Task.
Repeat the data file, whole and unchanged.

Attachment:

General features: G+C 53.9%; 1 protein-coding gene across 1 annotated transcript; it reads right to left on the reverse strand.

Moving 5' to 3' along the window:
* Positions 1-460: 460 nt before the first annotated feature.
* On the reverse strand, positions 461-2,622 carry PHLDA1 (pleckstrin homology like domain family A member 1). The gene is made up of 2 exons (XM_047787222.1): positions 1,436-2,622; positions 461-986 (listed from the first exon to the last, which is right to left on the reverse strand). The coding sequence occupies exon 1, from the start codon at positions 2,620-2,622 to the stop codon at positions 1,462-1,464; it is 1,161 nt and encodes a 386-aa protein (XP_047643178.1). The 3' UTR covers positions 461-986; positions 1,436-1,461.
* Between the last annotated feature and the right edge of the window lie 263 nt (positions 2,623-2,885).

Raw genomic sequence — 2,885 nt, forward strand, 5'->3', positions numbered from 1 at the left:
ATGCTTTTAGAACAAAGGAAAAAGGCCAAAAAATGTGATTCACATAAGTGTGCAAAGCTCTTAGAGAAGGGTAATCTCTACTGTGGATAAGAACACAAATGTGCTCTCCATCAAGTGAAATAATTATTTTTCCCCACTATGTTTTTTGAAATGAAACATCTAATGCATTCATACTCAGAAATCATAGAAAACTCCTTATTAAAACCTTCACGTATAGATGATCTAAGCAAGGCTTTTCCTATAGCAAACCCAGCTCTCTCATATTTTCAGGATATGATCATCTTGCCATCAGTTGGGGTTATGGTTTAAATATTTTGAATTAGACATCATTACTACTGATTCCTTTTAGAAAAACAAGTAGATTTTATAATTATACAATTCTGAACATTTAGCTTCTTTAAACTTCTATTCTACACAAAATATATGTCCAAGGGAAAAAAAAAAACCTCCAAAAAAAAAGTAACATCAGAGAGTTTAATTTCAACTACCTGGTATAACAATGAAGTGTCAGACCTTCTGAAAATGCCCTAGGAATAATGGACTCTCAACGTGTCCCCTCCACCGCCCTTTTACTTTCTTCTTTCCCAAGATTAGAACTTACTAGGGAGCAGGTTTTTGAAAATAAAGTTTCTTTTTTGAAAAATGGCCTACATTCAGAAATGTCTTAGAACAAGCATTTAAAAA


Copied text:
General features: G+C 53.9%; 1 protein-coding gene across 1 annotated transcript; it reads right to left on the reverse strand.

Moving 5' to 3' along the window:
* Positions 1-460: 460 nt before the first annotated feature.
* On the reverse strand, positions 461-2,622 carry PHLDA1 (pleckstrin homology like domain family A member 1). The gene is made up of 2 exons (XM_047787222.1): positions 1,436-2,622; positions 461-986 (listed from the first exon to the last, which is right to left on the reverse strand). The coding sequence occupies exon 1, from the start codon at positions 2,620-2,622 to the stop codon at positions 1,462-1,464; it is 1,161 nt and encodes a 386-aa protein (XP_047643178.1). The 3' UTR covers positions 461-986; positions 1,436-1,461.
* Between the last annotated feature and the right edge of the window lie 263 nt (positions 2,623-2,885).

Raw genomic sequence — 2,885 nt, forward strand, 5'->3', positions numbered from 1 at the left:
ATGCTTTTAGAACAAAGGAAAAAGGCCAAAAAATGTGATTCACATAAGTGTGCAAAGCTCTTAGAGAAGGGTAATCTCTACTGTGGATAAGAACACAAATGTGCTCTCCATCAAGTGAAATAATTATTTTTCCCCACTATGTTTTTTGAAATGAAACATCTAATGCATTCATACTCAGAAATCATAGAAAACTCCTTATTAAAACCTTCACGTATAGATGATCTAAGCAAGGCTTTTCCTATAGCAAACCCAGCTCTCTCATATTTTCAGGATATGATCATCTTGCCATCAGTTGGGGTTATGGTTTAAATATTTTGAATTAGACATCATTACTACTGATTCCTTTTAGAAAAACAAGTAGATTTTATAATTATACAATTCTGAACATTTAGCTTCTTTAAACTTCTATTCTACACAAAATATATGTCCAAGGGAAAAAAAAAAACCTCCAAAAAAAAAGTAACATCAGAGAGTTTAATTTCAACTACCTGGTATAACAATGAAGTGTCAGACCTTCTGAAAATGCCCTAGGAATAATGGACTCTCAACGTGTCCCCTCCACCGCCCTTTTACTTTCTTCTTTCCCAAGATTAGAACTTACTAGGGAGCAGGTTTTTGAAAATAAAGTTTCTTTTTTGAAAAATGGCCTACATTCAGAAATGTCTTAGAACAAGCATTTAAAAA